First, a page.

Jews have lived in Morocco for thousands of years. Jewish nomadic tribes integrated into all aspects of Moroccan life even before the Mohammedan conquest of Morocco, which occurred in the 7th century.
While life under Muslim rule was relatively stable, there were varying amounts of persecution. The Jews were, at times, forced to live in mellahs (similar to European ghettos), suffered burdensome taxation and were required to wear identifying articles of clothing. However, at the times of the Spanish Inquisition, the North African coast proved to be an important refuge for persecuted Spanish Jews, leading to a tremendous increase in the Jewish population of Morocco. At the time, the old-time Moroccan settlers were classified as toshavim (resident) while the newcomers were called m’gorashim (refugees). The latter primarily spoke Spanish, the former maintained a Judeo-Arabic language.
The fate of the Jewish community depended largely on the ruler in power. Some rulers severely oppressed their Jewish subjects, others had mercy on them, and still others maintained the status quo. Throughout Moroccan history, there were Jews who achieved high ranks at court, often serving as ambassadors to European countries. The personal successes of individuals did not, however, translate to better living conditions for their brethren.
The Jews of Morocco remained second class citizens until 1864, when Sultan Mohammad IV granted them equal rights. By this time, Morocco was being heavily influenced by France (although some areas were under the influence of Spain). In 1862, The first Alliance Israelite Universelle school had opened in Tetouan, Morocco. The mission of the Alliance was the emancipation of the Jewish people through education.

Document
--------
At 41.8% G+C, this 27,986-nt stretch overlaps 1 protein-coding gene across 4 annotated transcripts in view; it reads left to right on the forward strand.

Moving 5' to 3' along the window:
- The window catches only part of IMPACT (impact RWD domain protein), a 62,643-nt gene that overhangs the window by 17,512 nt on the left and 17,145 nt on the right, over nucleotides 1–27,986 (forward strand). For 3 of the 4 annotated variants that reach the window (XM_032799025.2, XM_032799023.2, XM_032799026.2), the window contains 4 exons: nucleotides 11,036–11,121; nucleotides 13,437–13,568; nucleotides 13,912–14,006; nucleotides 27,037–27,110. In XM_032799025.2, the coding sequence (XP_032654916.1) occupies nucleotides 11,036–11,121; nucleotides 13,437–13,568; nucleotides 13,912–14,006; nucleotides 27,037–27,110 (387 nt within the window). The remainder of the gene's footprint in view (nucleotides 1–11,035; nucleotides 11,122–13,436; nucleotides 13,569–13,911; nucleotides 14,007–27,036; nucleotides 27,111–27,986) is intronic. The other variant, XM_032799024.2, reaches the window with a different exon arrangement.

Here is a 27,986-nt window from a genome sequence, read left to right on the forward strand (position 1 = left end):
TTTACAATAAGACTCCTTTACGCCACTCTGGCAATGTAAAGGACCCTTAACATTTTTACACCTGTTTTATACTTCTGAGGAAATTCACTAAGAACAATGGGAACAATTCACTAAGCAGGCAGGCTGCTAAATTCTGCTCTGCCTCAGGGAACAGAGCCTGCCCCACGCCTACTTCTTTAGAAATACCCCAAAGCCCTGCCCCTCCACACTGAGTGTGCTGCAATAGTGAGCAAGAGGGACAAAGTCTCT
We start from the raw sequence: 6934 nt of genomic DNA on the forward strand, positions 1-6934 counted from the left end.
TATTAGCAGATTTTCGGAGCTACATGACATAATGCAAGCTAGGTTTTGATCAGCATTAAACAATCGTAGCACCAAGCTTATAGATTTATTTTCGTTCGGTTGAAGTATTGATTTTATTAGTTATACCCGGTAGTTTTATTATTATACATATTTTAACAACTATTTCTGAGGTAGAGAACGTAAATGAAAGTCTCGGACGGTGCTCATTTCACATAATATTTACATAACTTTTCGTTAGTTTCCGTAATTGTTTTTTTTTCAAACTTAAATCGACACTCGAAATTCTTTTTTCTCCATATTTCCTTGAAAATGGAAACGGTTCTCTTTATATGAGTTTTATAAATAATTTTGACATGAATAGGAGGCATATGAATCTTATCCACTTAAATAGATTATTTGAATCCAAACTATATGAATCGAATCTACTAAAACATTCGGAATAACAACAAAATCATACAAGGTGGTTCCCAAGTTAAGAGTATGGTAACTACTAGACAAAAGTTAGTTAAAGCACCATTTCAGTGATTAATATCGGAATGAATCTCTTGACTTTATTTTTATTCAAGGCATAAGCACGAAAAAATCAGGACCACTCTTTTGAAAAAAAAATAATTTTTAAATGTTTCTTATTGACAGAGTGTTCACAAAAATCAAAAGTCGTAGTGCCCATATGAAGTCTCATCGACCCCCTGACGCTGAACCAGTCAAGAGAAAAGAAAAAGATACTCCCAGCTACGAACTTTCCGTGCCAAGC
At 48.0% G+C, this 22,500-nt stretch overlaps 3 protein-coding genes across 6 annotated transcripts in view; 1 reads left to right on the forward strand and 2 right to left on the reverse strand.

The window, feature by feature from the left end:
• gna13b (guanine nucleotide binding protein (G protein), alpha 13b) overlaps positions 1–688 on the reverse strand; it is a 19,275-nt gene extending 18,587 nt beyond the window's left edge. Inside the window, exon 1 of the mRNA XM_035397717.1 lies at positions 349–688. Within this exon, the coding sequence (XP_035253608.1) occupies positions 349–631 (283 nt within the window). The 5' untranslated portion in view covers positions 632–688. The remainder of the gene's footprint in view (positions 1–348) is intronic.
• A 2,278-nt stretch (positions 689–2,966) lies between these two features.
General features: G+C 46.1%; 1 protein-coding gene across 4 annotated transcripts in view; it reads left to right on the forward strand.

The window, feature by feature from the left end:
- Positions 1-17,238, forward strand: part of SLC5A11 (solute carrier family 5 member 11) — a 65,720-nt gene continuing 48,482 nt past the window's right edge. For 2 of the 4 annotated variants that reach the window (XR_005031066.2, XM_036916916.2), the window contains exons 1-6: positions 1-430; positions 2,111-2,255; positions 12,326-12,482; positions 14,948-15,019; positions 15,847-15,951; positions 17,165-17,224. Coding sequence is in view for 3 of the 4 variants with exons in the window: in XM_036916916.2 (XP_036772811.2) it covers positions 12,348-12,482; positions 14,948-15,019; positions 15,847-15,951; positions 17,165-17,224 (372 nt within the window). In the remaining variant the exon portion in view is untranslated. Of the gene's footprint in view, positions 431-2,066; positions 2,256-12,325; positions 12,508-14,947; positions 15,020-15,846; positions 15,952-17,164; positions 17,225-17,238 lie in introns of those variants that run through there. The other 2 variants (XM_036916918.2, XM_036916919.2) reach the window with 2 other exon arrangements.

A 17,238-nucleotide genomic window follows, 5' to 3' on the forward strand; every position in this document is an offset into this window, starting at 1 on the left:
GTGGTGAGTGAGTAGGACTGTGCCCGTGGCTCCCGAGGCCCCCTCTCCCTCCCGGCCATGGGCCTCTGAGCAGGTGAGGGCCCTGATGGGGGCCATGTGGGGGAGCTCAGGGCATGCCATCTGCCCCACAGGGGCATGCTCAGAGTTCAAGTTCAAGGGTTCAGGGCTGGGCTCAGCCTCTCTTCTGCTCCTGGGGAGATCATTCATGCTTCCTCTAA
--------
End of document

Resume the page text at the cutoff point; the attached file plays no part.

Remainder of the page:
The majority of Moroccan territory became a French protectorate in 1912. When the Nazi controlled Vichy government took control of France, Morocco’s Sultan Mohammed V refused to impose the anti-Semitic laws as he was instructed.
Following the creation of the State of Israel in 1948, the Jews of Morocco faced several violent riots. Tens of thousands of Moroccan Jews moved to Israel, and while Zionist organizations actively encouraged emigration, many Jews chose to stay.
On November 18, 1956, Morocco successfully separated from France. Jews continued to live peacefully, some even becoming Members of Parliament. However, Jewish-Arab discord increased greatly after the 1967 Six Day war. More and more Jews emigrated, and there is today only a relatively small Jewish population left in Morocco.
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